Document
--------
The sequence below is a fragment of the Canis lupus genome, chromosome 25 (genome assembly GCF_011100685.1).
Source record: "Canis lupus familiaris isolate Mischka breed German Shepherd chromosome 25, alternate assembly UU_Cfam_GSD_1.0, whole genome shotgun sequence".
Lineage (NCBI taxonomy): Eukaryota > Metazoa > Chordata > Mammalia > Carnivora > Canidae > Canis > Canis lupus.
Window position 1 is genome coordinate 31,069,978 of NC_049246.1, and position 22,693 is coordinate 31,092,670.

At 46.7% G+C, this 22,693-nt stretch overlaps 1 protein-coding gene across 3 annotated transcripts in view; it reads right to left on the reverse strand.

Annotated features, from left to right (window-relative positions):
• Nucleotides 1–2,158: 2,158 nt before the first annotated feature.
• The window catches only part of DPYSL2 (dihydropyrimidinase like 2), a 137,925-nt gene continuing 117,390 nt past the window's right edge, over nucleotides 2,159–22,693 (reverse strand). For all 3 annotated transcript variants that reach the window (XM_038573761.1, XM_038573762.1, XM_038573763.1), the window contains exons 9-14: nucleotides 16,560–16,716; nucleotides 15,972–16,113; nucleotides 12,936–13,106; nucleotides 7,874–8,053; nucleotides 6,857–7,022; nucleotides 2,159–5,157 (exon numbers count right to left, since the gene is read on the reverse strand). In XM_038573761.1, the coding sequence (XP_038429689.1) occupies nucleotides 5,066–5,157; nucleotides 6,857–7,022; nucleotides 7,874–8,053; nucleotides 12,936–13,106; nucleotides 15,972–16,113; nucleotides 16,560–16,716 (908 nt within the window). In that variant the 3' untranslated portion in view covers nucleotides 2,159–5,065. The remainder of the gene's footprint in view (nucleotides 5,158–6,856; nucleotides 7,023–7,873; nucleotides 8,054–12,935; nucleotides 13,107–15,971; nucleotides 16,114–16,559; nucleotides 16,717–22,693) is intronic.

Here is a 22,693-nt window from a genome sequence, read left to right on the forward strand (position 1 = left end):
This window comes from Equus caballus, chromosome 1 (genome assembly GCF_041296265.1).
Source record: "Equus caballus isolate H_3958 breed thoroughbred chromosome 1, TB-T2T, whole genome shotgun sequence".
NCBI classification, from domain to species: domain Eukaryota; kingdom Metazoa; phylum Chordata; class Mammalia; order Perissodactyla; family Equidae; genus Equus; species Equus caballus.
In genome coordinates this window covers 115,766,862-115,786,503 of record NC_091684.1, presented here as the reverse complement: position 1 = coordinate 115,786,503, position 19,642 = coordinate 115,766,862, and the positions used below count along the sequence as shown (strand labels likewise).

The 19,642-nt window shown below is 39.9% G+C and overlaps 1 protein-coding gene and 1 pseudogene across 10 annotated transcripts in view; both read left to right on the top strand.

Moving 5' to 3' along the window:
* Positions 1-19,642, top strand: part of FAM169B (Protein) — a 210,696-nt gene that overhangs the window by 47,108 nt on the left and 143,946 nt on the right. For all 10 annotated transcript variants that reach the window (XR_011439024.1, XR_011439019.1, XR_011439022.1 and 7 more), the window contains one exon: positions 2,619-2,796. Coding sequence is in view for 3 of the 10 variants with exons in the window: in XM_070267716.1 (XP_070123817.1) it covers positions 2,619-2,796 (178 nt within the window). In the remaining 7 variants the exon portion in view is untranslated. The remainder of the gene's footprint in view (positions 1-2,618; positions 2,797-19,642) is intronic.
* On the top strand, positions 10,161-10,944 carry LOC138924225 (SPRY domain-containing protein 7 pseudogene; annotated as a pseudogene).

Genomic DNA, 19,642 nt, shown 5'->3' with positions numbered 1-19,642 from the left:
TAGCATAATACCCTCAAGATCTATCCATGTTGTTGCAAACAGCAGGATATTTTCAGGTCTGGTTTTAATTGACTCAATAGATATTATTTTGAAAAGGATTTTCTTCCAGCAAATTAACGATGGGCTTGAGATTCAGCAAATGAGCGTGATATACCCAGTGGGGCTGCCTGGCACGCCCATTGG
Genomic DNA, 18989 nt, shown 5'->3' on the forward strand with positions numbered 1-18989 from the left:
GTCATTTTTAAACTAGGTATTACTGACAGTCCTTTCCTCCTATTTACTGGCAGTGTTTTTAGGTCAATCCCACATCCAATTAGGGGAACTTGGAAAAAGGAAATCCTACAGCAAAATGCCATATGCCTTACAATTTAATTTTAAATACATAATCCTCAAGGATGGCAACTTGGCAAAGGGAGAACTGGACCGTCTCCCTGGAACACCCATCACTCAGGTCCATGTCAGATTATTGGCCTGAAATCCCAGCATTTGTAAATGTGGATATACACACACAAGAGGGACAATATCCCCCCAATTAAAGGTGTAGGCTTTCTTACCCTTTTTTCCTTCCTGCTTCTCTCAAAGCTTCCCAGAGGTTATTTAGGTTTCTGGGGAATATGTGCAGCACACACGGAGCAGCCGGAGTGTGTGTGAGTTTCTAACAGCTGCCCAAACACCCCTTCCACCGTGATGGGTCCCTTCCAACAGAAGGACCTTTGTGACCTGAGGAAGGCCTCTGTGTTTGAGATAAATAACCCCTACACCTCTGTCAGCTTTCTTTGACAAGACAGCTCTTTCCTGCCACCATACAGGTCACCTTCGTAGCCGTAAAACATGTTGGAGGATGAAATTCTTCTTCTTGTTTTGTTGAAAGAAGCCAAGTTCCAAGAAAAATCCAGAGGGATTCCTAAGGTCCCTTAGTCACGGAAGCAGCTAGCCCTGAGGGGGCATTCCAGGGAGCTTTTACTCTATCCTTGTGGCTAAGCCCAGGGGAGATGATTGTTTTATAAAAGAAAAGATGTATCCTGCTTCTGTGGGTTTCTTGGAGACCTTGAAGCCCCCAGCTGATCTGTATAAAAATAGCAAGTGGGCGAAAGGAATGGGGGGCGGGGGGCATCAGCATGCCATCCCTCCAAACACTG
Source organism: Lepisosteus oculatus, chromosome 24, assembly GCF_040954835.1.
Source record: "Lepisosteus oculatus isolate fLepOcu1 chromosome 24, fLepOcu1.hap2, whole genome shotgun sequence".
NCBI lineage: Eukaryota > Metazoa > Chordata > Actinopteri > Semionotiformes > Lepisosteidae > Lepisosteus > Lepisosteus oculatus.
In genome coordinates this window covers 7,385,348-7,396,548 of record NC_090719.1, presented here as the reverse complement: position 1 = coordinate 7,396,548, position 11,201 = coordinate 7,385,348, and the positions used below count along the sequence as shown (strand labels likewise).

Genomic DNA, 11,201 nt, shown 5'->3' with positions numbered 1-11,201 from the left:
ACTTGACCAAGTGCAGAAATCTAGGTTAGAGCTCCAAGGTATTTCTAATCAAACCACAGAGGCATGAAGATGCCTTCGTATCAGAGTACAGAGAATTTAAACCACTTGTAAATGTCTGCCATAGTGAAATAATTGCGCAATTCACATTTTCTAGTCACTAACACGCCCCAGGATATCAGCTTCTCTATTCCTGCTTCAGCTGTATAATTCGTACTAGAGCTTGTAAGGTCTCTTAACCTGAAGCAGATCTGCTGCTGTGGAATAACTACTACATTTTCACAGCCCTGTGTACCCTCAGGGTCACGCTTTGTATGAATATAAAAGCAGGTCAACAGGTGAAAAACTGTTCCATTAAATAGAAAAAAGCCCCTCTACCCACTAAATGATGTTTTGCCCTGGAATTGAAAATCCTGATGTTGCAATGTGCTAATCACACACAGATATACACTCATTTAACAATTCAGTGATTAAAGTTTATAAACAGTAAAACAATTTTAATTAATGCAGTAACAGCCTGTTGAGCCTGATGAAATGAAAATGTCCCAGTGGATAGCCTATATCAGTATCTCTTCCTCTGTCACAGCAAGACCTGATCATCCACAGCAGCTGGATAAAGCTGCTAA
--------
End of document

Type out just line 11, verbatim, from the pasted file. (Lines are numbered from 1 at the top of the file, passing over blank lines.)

Source record: "Equus caballus isolate H_3958 breed thoroughbred chromosome 1, TB-T2T, whole genome shotgun sequence".